The critical roles of somatic mutations and environmental tumor-promoting agents in cancer risk

Cancer is driven by genomic mutations in ‘cancer driver’ genes, which have essential roles in tumor development. These mutations may be caused by exposure to mutagens in the environment or by endogenous DNA-replication errors in tissue stem cells. Recent observations of abundant mutations, including cancer driver mutations, in histologically normal human tissues suggest that mutations alone are not sufficient for tumor development, thus prompting the question of how single mutant cells give rise to neoplasia. In a concept supported by decades-old data from mouse tumor models, non-mutagenic tumor-promoting agents have been posited to activate the proliferation of dormant mutated cells, thus generating actively growing lesions, with the promotion stage as the rate-limiting step in tumor formation. Non-mutagenic promoting agents, either endogenous or environmental, may therefore have a more important role in human cancer etiology than previously thought.

Team Mutographs
Journal Nature Genetics
Authors Allan Balmain
DATE 26 October 2020
Generating realistic null hypothesis of cancer mutational landscapes using SigProfilerSimulator

Background: Performing a statistical test requires a null hypothesis. In cancer genomics, a key challenge is the fast generation of accurate somatic mutational landscapes that can be used as a realistic null hypothesis for making biological discoveries.

Results: Here we present SigProfilerSimulator, a powerful tool that is capable of simulating the mutational landscapes of thousands of cancer genomes at different resolutions within seconds. Applying SigProfilerSimulator to 2144 whole-genome sequenced cancers reveals: (i) that most doublet base substitutions are not due to two adjacent single base substitutions but likely occur as single genomic events; (ii) that an extended sequencing context of ± 2 bp is required to more completely capture the patterns of substitution mutational signatures in human cancer; (iii) information on false-positive discovery rate of commonly used bioinformatics tools for detecting driver genes.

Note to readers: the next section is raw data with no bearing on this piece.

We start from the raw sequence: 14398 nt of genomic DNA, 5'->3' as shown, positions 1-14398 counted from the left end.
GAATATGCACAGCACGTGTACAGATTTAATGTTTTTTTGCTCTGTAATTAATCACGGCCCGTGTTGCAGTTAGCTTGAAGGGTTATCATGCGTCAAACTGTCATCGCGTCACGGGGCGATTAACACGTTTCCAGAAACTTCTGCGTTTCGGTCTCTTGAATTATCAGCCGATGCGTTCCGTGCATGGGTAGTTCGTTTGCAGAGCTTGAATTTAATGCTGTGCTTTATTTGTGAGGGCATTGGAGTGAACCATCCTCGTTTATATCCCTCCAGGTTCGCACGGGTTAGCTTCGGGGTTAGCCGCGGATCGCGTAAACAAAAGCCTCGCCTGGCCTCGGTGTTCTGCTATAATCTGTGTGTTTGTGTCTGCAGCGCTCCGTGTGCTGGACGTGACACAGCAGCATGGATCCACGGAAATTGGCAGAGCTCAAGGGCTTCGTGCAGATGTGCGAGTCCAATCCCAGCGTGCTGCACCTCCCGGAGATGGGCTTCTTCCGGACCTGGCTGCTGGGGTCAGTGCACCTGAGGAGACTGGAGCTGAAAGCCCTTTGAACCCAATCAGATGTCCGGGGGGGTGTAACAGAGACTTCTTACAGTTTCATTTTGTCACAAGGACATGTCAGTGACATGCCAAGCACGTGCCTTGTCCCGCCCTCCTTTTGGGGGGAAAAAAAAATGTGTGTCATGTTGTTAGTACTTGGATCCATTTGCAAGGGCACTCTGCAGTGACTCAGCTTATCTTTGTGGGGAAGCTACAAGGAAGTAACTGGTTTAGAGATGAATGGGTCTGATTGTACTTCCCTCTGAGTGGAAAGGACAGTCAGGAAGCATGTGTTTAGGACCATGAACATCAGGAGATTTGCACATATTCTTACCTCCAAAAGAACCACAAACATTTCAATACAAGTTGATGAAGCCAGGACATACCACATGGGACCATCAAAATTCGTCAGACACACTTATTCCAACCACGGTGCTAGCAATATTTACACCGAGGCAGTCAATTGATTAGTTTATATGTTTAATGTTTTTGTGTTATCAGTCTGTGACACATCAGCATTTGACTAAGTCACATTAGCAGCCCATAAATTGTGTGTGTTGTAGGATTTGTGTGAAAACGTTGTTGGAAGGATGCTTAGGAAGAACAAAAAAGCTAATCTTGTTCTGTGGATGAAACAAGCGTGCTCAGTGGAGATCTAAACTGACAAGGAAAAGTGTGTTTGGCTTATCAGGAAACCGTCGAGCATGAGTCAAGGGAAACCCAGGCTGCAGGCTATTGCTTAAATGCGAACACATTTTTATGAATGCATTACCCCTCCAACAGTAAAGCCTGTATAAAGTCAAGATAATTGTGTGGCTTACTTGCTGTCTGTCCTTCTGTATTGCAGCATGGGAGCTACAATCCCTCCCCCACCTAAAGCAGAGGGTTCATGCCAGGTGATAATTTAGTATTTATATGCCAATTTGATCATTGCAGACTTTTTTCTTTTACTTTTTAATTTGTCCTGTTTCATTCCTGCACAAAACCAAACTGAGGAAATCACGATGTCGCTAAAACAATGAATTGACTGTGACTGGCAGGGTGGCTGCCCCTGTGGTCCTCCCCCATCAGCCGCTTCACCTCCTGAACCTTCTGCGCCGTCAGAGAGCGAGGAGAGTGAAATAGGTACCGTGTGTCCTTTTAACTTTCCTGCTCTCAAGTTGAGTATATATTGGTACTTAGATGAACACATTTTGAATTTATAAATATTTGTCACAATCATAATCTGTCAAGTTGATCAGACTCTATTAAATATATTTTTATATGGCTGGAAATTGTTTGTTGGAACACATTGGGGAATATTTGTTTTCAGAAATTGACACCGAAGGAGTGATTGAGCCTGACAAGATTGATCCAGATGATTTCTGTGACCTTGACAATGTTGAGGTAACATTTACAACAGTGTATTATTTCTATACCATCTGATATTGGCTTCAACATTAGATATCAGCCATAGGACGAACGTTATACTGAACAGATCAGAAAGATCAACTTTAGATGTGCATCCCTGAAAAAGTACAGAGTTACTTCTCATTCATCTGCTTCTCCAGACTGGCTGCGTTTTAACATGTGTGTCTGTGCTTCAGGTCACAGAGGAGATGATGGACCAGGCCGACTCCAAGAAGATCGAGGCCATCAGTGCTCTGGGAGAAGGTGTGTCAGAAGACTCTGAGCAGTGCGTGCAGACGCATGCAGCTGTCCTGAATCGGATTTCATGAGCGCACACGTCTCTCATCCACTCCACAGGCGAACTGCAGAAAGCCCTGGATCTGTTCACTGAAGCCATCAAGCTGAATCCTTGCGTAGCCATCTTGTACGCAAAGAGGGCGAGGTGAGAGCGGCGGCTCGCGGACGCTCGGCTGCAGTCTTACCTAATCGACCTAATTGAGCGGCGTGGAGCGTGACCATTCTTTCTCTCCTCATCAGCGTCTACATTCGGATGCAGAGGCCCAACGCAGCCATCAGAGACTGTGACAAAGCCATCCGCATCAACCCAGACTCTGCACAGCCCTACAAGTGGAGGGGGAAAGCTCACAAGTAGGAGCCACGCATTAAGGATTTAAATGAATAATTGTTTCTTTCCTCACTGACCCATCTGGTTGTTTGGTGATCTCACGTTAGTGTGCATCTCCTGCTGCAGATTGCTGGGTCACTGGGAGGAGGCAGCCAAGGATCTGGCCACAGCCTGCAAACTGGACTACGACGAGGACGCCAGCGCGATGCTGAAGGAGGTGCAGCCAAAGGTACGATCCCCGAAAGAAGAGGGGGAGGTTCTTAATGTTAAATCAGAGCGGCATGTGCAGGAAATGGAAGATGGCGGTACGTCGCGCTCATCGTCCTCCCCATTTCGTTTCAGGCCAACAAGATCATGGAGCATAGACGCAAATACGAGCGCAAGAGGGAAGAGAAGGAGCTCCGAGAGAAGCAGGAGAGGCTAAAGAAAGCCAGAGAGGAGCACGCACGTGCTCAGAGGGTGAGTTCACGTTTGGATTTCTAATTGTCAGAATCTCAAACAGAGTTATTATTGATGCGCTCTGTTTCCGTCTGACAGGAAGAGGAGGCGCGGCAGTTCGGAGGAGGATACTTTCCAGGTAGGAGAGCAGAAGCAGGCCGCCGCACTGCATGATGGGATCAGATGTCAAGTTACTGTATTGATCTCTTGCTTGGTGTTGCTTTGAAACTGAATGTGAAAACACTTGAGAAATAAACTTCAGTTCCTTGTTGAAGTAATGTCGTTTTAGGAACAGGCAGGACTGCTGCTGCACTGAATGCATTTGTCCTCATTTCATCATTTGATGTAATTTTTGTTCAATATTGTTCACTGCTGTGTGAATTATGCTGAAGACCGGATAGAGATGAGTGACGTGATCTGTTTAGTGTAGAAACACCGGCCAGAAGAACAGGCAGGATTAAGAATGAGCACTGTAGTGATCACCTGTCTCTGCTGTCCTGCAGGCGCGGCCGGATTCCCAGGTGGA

Conclusions: SigProfilerSimulator’s breadth of features allows one to construct a tailored null hypothesis and use it for evaluating the accuracy of other bioinformatics tools or for downstream statistical analysis for biological discoveries.

Team Mutographs
Journal BMC Informatics
Authors Erik N. Bergstrom, Mark Barnes, Iñigo Martincorena, Ludmil B. Alexandrov
DATE 07 October 2020
Smoking status at diagnosis and colorectal cancer prognosis according to tumor lymphocytic reaction

Background: Smoking has been associated with worse colorectal cancer patient survival and may potentially suppress the immune response in the tumor microenvironment. We hypothesized that the prognostic association of smoking behavior at colorectal cancer diagnosis might differ by lymphocytic reaction patterns in cancer tissue.

Methods: Using 1474 colon and rectal cancer patients within 2 large prospective cohort studies (Nurses’ Health Study and Health Professionals Follow-up Study), we characterized 4 patterns of histopathologic lymphocytic reaction, including tumor-infiltrating lymphocytes (TILs), intratumoral periglandular reaction, peritumoral lymphocytic reaction, and Crohn’s-like lymphoid reaction. Using covariate data of 4420 incident colorectal cancer patients in total, an inverse probability weighted multivariable Cox proportional hazards regression model was conducted to adjust for selection bias due to tissue availability and potential confounders, including tumor differentiation, disease stage, microsatellite instability status, CpG island methylator phenotype, long interspersed nucleotide element-1 methylation, and KRASBRAF, and PIK3CA mutations.